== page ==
The School Association is very disappointed that the state Budget for 2021 22 does not contain funding for infrastructure in our school. Obtaining funding for implementation of the master plan we have developed collaboratively remains a strong focus for the School Association. We are disappointed that our approaches to local representatives and the minister did not involve funding in this year's Budget.
It was such a significant issue that the principal recently wrote to parents about the failure to fund upgrades. The principal says:
Dear families, many of you will have seen the state Budget for 2021-22 handed down yesterday. It did not contain any capital works funding for South Hobart Primary School. While our school has been listed as a priority one site for capital investment, I have been advised that for this Budget a total of 24 schools were listed as priority one sites, including our school, and funding requests were received for all of these. There were also an additional 80 capital submissions from other schools not assessed as priority one.
The letter goes on to assure parents that the principal and the school community will keep working towards having the library reinstated. I would be very interested to see the allocation of funds north and south for schools that needed extra funding for infrastructure.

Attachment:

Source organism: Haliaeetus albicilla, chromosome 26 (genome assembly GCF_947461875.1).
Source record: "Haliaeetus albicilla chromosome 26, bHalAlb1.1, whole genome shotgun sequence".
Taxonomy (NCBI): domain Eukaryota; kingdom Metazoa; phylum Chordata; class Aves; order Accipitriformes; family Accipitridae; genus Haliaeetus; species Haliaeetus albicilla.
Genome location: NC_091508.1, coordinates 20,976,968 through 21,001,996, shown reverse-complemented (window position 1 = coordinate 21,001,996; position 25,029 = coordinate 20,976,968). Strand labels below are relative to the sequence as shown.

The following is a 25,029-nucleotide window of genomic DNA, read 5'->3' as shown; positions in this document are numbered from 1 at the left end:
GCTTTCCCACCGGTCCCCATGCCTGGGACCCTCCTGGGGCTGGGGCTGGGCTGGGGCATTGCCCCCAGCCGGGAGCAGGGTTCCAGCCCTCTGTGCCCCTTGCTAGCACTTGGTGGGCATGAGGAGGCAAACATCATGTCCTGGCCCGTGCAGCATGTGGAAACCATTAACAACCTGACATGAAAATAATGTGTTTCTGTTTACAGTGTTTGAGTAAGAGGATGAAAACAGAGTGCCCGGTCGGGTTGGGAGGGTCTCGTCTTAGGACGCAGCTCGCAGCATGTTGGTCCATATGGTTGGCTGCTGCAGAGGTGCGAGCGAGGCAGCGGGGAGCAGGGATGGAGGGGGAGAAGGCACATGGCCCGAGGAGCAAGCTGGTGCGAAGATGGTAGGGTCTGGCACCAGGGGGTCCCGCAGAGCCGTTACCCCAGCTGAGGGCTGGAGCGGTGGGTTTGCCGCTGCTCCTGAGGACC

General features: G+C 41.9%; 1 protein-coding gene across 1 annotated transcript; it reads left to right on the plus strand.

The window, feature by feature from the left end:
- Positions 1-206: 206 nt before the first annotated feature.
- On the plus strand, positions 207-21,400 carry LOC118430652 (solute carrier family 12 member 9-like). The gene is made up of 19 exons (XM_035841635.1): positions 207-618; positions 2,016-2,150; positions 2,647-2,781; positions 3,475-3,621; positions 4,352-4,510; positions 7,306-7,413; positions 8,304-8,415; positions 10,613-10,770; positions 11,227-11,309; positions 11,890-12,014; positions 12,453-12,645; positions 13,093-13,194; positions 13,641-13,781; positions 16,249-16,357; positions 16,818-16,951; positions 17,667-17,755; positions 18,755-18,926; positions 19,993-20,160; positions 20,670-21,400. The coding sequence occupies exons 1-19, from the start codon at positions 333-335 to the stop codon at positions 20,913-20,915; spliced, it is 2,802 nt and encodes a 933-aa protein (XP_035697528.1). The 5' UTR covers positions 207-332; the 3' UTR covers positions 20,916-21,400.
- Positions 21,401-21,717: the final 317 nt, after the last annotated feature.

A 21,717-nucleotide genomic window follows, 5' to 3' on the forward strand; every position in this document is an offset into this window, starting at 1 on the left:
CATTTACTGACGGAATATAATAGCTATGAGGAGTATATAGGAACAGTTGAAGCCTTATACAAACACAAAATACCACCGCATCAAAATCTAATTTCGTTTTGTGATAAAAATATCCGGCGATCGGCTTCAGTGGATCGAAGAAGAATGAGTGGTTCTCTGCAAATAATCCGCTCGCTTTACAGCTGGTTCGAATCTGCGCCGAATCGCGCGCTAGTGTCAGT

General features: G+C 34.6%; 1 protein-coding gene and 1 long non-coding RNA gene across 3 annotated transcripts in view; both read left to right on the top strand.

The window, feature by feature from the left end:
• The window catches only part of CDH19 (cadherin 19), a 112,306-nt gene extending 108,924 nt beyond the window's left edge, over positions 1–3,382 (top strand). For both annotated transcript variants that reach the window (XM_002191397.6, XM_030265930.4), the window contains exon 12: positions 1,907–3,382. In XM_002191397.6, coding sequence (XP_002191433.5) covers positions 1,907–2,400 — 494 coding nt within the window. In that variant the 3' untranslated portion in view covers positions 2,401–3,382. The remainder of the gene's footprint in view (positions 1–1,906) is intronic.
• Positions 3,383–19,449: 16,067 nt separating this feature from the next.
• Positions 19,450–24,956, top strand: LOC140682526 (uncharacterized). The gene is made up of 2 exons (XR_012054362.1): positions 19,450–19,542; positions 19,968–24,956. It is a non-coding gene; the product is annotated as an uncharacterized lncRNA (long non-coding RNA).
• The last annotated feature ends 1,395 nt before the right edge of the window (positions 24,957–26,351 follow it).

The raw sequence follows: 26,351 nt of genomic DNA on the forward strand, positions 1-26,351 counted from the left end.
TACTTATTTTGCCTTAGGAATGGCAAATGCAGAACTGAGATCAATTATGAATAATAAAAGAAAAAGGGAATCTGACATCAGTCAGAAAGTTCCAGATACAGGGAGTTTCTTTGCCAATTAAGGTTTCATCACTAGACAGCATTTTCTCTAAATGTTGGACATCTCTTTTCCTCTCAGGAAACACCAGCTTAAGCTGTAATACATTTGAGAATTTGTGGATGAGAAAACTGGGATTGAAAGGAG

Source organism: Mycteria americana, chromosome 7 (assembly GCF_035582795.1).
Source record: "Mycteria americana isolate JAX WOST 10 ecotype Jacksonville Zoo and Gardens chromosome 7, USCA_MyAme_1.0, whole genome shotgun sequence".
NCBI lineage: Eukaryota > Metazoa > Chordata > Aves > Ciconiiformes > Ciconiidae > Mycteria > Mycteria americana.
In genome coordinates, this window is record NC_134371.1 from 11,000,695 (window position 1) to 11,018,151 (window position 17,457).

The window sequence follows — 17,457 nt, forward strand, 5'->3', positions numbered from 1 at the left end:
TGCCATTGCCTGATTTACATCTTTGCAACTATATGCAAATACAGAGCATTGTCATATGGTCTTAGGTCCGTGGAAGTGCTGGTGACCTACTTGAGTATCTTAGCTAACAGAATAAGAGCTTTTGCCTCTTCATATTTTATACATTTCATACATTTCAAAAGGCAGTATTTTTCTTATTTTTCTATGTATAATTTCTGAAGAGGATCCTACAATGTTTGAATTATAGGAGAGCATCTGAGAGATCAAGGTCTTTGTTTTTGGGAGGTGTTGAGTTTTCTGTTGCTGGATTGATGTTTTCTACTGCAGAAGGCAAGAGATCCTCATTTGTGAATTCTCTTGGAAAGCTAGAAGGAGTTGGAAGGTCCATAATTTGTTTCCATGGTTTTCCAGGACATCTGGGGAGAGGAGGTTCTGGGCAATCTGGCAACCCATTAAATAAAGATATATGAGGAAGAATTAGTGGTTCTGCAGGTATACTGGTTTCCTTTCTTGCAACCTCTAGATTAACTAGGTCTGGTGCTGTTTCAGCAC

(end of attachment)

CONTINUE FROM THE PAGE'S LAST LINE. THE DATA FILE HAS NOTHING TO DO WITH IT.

The South Hobart Primary School mother who contacted our office, whose two children are currently at the school and whose third child starts kindergarten next year, said:
Given they were already using the library for classrooms maybe they will have to put Alfie in the attic.
We are not sure South Hobart Primary School has an attic but we take her point. The reality is, however, that four year old Alfie will be almost finished primary school by the time the upgrades at South Hobart Primary School happen on this Government's timeline. Both the former Education minister and the new minister have rightly talked about improving literacy rates. Shutting libraries and failing to plan for obvious population growth in schools is not the way to fix that.
We are calling on the new Education minister to have a focus on the South Hobart Primary School's needs. You have a school population that has doubled in a decade, in fact more than doubled in a decade, you have children who have had their library taken away in order to fit more students into that space. Those children still do not have their library back. They still do not have that sanctuary for quiet learning that is so important to the development of young children's minds and to their education.
We believed after last year's Estimates that in this Budget there would be something for South Hobart Primary School. So, did the South Hobart Primary School community. They have been badly let down. We strongly encourage the new minister to make sure that funding is allocated at least in next year's Budget to make sure that the school can meet its growing student needs but also to make sure those kids get their beautiful library back.